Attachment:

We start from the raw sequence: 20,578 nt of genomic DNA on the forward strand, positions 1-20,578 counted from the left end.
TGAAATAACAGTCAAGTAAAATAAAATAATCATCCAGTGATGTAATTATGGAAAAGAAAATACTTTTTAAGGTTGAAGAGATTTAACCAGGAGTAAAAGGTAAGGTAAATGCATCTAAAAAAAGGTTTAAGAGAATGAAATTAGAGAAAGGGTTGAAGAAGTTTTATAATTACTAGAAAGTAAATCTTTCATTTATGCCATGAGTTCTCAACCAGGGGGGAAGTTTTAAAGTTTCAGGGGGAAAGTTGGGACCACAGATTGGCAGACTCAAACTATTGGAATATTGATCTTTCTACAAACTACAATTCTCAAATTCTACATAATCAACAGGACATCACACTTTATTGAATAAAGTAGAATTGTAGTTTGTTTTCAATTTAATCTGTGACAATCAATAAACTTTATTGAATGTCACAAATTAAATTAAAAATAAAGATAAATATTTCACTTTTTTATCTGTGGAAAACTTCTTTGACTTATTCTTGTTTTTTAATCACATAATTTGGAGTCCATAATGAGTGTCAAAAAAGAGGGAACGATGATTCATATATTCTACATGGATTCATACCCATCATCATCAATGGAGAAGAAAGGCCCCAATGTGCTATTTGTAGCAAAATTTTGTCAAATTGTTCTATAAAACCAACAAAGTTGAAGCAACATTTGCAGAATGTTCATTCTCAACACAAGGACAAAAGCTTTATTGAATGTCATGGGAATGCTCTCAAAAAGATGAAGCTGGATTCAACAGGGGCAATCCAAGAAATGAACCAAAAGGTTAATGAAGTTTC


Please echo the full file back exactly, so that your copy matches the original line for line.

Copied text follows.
We start from the raw sequence: 20,578 nt of genomic DNA on the forward strand, positions 1-20,578 counted from the left end.
TGAAATAACAGTCAAGTAAAATAAAATAATCATCCAGTGATGTAATTATGGAAAAGAAAATACTTTTTAAGGTTGAAGAGATTTAACCAGGAGTAAAAGGTAAGGTAAATGCATCTAAAAAAAGGTTTAAGAGAATGAAATTAGAGAAAGGGTTGAAGAAGTTTTATAATTACTAGAAAGTAAATCTTTCATTTATGCCATGAGTTCTCAACCAGGGGGGAAGTTTTAAAGTTTCAGGGGGAAAGTTGGGACCACAGATTGGCAGACTCAAACTATTGGAATATTGATCTTTCTACAAACTACAATTCTCAAATTCTACATAATCAACAGGACATCACACTTTATTGAATAAAGTAGAATTGTAGTTTGTTTTCAATTTAATCTGTGACAATCAATAAACTTTATTGAATGTCACAAATTAAATTAAAAATAAAGATAAATATTTCACTTTTTTATCTGTGGAAAACTTCTTTGACTTATTCTTGTTTTTTAATCACATAATTTGGAGTCCATAATGAGTGTCAAAAAAGAGGGAACGATGATTCATATATTCTACATGGATTCATACCCATCATCATCAATGGAGAAGAAAGGCCCCAATGTGCTATTTGTAGCAAAATTTTGTCAAATTGTTCTATAAAACCAACAAAGTTGAAGCAACATTTGCAGAATGTTCATTCTCAACACAAGGACAAAAGCTTTATTGAATGTCATGGGAATGCTCTCAAAAAGATGAAGCTGGATTCAACAGGGGCAATCCAAGAAATGAACCAAAAGGTTAATGAAGTTTC